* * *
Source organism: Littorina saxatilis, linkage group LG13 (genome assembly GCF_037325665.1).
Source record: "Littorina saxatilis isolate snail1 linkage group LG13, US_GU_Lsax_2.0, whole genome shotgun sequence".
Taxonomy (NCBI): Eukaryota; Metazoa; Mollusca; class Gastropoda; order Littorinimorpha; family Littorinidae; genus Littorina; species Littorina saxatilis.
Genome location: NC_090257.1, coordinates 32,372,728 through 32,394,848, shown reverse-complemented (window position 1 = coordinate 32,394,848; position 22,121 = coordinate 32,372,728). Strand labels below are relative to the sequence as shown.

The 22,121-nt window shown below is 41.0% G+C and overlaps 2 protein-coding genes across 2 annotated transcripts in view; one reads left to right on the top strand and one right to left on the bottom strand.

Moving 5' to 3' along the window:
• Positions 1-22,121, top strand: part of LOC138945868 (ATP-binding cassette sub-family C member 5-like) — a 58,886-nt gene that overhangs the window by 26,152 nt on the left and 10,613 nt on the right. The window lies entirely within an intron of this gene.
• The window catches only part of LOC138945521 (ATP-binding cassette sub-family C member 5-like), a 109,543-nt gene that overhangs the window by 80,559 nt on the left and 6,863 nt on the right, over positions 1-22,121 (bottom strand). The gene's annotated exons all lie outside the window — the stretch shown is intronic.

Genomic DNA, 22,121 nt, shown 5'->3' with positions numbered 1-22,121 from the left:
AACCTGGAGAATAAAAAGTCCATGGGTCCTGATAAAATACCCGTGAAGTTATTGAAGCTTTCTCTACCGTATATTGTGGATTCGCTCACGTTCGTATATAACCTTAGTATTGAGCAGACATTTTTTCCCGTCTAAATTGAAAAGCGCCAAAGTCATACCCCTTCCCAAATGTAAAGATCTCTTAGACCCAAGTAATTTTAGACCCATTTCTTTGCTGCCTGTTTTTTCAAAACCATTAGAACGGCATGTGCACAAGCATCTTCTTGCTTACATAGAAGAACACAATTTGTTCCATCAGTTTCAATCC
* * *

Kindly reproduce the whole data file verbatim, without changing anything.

Source organism: Littorina saxatilis, linkage group LG13 (genome assembly GCF_037325665.1).
Source record: "Littorina saxatilis isolate snail1 linkage group LG13, US_GU_Lsax_2.0, whole genome shotgun sequence".
Taxonomy (NCBI): Eukaryota; Metazoa; Mollusca; class Gastropoda; order Littorinimorpha; family Littorinidae; genus Littorina; species Littorina saxatilis.
Genome location: NC_090257.1, coordinates 32,372,728 through 32,394,848, shown reverse-complemented (window position 1 = coordinate 32,394,848; position 22,121 = coordinate 32,372,728). Strand labels below are relative to the sequence as shown.

The 22,121-nt window shown below is 41.0% G+C and overlaps 2 protein-coding genes across 2 annotated transcripts in view; one reads left to right on the top strand and one right to left on the bottom strand.

Moving 5' to 3' along the window:
• Positions 1-22,121, top strand: part of LOC138945868 (ATP-binding cassette sub-family C member 5-like) — a 58,886-nt gene that overhangs the window by 26,152 nt on the left and 10,613 nt on the right. The window lies entirely within an intron of this gene.
• The window catches only part of LOC138945521 (ATP-binding cassette sub-family C member 5-like), a 109,543-nt gene that overhangs the window by 80,559 nt on the left and 6,863 nt on the right, over positions 1-22,121 (bottom strand). The gene's annotated exons all lie outside the window — the stretch shown is intronic.

Genomic DNA, 22,121 nt, shown 5'->3' with positions numbered 1-22,121 from the left:
AACCTGGAGAATAAAAAGTCCATGGGTCCTGATAAAATACCCGTGAAGTTATTGAAGCTTTCTCTACCGTATATTGTGGATTCGCTCACGTTCGTATATAACCTTAGTATTGAGCAGACATTTTTTCCCGTCTAAATTGAAAAGCGCCAAAGTCATACCCCTTCCCAAATGTAAAGATCTCTTAGACCCAAGTAATTTTAGACCCATTTCTTTGCTGCCTGTTTTTTCAAAACCATTAGAACGGCATGTGCACAAGCATCTTCTTGCTTACATAGAAGAACACAATTTGTTCCATCAGTTTCAATCC